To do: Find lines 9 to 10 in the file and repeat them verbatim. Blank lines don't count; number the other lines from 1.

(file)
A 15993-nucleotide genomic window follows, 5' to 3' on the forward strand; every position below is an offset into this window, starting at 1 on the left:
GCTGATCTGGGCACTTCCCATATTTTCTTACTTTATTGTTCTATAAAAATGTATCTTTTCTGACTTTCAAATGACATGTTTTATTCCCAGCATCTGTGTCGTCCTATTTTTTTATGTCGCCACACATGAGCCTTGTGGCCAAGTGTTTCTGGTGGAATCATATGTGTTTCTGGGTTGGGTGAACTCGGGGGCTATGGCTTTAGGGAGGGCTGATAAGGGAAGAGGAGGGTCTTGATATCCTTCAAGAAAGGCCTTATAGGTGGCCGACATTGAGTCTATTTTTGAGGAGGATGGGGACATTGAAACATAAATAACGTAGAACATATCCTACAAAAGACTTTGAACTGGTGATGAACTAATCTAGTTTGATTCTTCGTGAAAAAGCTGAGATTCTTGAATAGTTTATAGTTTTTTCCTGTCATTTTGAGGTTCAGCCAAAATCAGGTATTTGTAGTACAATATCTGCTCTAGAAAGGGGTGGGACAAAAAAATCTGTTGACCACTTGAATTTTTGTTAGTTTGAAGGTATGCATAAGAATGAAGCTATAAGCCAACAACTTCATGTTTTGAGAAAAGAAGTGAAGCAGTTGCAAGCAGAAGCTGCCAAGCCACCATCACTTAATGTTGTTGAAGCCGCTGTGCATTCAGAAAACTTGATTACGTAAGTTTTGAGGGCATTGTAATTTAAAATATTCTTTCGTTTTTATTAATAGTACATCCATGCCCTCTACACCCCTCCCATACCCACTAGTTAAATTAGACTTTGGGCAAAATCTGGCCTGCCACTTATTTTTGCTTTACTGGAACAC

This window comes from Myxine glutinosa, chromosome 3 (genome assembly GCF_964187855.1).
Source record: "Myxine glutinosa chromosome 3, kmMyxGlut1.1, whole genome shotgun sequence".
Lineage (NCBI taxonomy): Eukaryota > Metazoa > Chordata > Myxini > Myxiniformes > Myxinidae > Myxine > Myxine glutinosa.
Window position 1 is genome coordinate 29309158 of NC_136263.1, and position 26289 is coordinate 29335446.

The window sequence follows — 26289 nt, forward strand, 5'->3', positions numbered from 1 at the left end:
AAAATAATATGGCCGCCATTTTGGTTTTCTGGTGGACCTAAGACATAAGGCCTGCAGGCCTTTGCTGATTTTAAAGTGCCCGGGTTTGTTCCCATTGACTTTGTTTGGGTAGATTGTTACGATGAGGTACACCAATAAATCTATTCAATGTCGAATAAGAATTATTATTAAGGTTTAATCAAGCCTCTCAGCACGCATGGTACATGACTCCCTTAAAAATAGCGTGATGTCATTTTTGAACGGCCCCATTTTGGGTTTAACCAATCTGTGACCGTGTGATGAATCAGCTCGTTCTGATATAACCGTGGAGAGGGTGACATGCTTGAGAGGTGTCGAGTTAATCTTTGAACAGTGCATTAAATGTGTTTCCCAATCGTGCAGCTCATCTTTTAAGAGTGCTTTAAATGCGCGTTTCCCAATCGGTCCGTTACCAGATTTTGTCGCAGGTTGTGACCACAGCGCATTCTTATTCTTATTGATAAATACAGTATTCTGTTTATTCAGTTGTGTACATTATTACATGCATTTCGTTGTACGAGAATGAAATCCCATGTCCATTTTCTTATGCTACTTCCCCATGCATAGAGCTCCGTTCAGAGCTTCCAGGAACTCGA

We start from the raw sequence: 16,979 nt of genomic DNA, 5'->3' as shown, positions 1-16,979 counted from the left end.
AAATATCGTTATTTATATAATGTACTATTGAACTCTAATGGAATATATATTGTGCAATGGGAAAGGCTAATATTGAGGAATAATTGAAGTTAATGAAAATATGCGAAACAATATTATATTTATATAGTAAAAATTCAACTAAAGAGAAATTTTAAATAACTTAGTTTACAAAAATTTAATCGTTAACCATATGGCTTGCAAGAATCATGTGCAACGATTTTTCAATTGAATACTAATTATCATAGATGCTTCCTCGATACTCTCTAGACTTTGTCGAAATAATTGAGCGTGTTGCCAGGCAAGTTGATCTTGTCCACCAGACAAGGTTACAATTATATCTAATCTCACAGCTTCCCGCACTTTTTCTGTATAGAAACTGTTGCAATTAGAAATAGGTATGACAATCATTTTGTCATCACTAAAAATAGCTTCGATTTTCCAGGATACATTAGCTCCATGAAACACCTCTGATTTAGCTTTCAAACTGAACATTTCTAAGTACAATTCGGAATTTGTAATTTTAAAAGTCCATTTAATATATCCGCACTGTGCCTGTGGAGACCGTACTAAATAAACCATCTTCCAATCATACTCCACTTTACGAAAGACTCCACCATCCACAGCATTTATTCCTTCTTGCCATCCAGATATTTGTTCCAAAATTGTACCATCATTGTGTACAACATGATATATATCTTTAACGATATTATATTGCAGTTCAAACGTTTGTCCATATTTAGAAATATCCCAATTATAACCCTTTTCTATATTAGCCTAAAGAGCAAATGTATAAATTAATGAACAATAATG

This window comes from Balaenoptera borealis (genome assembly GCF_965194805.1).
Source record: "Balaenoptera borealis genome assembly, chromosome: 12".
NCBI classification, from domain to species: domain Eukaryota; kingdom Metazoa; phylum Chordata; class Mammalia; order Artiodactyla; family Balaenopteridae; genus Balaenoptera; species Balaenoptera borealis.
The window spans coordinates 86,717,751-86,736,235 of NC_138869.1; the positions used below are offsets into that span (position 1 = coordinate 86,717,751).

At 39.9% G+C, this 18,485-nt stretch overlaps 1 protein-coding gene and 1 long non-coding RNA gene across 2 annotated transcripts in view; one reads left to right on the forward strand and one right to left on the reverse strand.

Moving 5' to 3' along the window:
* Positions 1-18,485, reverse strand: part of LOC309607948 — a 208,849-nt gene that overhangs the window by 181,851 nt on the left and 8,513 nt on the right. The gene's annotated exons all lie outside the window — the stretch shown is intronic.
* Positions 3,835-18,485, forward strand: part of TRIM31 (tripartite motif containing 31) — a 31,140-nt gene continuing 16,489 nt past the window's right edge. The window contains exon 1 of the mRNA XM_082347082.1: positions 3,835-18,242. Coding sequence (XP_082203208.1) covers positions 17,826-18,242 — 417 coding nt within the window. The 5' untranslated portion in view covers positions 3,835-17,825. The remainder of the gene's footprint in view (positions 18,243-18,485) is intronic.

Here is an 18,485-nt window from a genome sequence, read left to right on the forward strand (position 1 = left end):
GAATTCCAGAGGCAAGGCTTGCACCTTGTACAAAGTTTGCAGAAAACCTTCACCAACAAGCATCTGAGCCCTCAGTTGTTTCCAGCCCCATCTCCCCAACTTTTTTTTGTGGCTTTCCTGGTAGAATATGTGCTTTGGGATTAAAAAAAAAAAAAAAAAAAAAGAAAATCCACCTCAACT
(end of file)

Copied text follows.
We start from the raw sequence: 16,979 nt of genomic DNA, 5'->3' as shown, positions 1-16,979 counted from the left end.
AAATATCGTTATTTATATAATGTACTATTGAACTCTAATGGAATATATATTGTGCAATGGGAAAGGCTAATATTGAGGAATAATTGAAGTTAATGAAAATATGCGAAACAATATTATATTTATATAGTAAAAATTCAACTAAAGAGAAATTTTAAATAACTTAGTTTACAAAAATTTAATCGTTAACCATATGGCTTGCAAGAATCATGTGCAACGATTTTTCAATTGAATACTAATTATCATAGATGCTTCCTCGATACTCTCTAGACTTTGTCGAAATAATTGAGCGTGTTGCCAGGCAAGTTGATCTTGTCCACCAGACAAGGTTACAATTATATCTAATCTCACAGCTTCCCGCACTTTTTCTGTATAGAAACTGTTGCAATTAGAAATAGGTATGACAATCATTTTGTCATCACTAAAAATAGCTTCGATTTTCCAGGATACATTAGCTCCATGAAACACCTCTGATTTAGCTTTCAAACTGAACATTTCTAAGTACAATTCGGAATTTGTAATTTTAAAAGTCCATTTAATATATCCGCACTGTGCCTGTGGAGACCGTACTAAATAAACCATCTTCCAATCATACTCCACTTTACGAAAGACTCCACCATCCACAGCATTTATTCCTTCTTGCCATCCAGATATTTGTTCCAAAATTGTACCATCATTGTGTACAACATGATATATATCTTTAACGATATTATATTGCAGTTCAAACGTTTGTCCATATTTAGAAATATCCCAATTATAACCCTTTTCTATATTAGCCTAAAGAGCAAATGTATAAATTAATGAACAATAATG